Blake-Lewis continues to meet with her curriculum team, which consists of a group of eight people in charge of, among other things, elementary education and AIG, secondary education, exceptional children and career and technical education.

At least once or twice a month the curriculum team hosts one-hour virtual sessions with principals called Curriculum Conversations, where they highlight best practices for teachers to use to for remote learning.

As part of these sessions, starting in December, the team began discussing with principals concepts from the book “The Distance Learning Playbook, Grades K-12: Teaching for Engagement and Impact in Any Setting,” which they can take back to share with their teachers. The book, which was published last summer, focuses on “the research- and evidence-based strategies” teachers can use to better reach and connect with their remote students. Some of the chapters, or modules as they’re referred to in the playbook, include forming the teacher-student relationship from a distance, the importance of teacher credibility at a distance, and planning instructional units at a distance.

“So one session every month we model for our principals some of the content from this resource and then we charge them with taking it back into their school and implanting it within their specific school site,” Blake-Lewis said.

Her team plans out each session in advance before presenting it to the principals.

To augment teacher support, especially for those teaching EOC courses, the school system has been using coronavirus relief money to purchase specialized video conferencing equipment called Poly Studio. The devices come equipped with a camera, speakers and a microphone and can block out any distracting noises.

“It’s voice activated so if a teacher is up and moving around the room…the camera can track the teacher and the quality of the audio is much better than just sitting in front of a video camera,” she said.

With the Poly Studio device in each classroom, students who are working from home “can almost have that simulated experience of still sitting in the classroom with the teacher because they cannot only hear and see the teacher, but they can hear and see their fellow classmates as well,” Blake-Lewis said.

The school system has purchased 60 devices and is still installing them in classrooms across the county. As more coronavirus relief funds become available, Blake-Lewis said SCS will continue to purchase more devices.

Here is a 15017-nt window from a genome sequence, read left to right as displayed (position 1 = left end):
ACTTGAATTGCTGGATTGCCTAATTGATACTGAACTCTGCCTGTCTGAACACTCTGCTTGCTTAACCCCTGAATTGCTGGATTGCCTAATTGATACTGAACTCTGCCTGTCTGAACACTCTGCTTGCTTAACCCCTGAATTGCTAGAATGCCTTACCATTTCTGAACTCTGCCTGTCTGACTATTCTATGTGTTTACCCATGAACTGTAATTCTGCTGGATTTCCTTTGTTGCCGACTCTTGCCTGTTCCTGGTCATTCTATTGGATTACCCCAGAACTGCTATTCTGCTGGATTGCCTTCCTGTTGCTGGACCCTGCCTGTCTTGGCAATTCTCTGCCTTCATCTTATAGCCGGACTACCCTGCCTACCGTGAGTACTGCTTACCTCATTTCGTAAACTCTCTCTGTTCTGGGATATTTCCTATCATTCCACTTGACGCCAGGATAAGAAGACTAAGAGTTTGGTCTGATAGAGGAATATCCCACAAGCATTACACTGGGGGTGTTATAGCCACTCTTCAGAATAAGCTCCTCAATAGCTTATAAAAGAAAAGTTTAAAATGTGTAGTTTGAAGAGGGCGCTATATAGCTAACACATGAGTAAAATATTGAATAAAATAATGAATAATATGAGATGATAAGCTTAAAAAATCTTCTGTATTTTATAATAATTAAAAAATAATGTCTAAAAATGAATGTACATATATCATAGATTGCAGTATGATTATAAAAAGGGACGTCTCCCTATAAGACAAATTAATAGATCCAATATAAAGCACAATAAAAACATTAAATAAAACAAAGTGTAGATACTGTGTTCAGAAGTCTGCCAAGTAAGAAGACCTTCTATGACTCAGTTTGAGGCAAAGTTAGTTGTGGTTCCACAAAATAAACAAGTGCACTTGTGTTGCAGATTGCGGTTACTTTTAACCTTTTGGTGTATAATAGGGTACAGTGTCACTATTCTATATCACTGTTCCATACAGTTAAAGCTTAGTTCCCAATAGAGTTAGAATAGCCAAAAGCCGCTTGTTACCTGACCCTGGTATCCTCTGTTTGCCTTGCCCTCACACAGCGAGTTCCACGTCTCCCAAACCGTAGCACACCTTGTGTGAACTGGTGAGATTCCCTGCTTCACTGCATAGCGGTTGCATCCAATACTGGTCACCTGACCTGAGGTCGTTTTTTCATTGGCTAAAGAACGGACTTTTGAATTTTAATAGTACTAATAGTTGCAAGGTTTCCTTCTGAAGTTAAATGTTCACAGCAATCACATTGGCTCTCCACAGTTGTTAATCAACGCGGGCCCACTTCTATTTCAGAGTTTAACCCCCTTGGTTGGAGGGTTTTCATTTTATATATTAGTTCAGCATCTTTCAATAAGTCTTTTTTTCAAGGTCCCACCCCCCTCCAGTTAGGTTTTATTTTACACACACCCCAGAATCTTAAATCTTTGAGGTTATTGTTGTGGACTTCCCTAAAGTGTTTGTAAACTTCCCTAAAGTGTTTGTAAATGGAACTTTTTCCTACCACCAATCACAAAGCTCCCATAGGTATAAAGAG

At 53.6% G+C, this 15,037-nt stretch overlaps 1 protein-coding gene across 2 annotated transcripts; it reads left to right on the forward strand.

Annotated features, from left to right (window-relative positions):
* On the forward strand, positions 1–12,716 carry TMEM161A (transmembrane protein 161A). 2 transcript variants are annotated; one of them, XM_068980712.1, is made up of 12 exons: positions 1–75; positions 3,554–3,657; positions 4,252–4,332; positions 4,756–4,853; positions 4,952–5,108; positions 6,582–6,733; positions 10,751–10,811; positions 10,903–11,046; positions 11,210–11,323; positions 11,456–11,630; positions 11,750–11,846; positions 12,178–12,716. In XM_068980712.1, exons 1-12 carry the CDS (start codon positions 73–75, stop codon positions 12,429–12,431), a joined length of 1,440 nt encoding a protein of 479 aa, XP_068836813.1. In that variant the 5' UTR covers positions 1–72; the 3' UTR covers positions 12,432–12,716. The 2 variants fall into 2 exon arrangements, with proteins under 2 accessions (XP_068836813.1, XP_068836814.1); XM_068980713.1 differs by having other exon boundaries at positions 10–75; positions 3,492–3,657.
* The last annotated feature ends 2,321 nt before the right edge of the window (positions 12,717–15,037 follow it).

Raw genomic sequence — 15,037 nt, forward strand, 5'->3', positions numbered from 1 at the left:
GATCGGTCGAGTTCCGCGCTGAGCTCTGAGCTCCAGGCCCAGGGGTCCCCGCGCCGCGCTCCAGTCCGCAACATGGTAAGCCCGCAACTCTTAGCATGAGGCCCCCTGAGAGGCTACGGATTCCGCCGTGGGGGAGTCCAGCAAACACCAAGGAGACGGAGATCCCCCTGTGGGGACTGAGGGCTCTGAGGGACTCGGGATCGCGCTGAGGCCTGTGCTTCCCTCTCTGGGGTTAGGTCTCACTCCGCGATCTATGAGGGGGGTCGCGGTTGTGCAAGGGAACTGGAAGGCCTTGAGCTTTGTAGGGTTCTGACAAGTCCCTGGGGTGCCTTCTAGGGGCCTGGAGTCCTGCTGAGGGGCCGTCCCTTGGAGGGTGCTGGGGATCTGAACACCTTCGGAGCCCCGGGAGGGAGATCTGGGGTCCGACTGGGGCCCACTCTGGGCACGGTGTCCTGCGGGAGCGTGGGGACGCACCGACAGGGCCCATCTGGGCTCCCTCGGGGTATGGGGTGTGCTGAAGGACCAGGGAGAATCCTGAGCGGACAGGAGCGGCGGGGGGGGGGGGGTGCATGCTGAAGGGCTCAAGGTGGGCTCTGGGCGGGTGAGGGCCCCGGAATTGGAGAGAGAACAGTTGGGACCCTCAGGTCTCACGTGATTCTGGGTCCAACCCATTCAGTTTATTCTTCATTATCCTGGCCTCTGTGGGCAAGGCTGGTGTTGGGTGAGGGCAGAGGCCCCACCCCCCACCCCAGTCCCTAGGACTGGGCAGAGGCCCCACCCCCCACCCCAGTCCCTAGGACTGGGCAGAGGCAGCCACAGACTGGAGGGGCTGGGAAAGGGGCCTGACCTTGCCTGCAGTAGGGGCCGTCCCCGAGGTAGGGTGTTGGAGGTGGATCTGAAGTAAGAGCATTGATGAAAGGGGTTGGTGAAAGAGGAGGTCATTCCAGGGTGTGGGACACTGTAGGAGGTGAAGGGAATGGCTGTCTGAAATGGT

Putting students first

Throughout her time with SCS, Blake-Lewis has focused on the things she has control over, like making sure students are as safe as possible and are receiving the best instruction under the circumstances.

“There are those things that are within your control and things that are outside your control. The virus is clearly outside of our control” she said, “but we can do things to mitigate the spread of the virus and so that’s really where my focus is and I think that’s where the focus of district staff and personnel is.

“We have our controls in place at our schools and we continue to follow those religiously every day,” she added.

In this school year filled with so much uncertainty, Blake-Lewis stressed that one constant has always been in place.

“Every decision that we’ve made, every consideration that we’ve entertained has always been with the idea, does this put students first? I don’t think that that has changed even with COVID. That has still been our number one consideration.”

About Chris Miller

Chris Miller has been with the SNAP since January 2019. He is a graduate of NC State and received his Master's in Journalism from the University of Maryland. He previously wrote for the Capital News Service in Annapolis, where many of his stories on immigration and culture were published in national papers via the AP wire.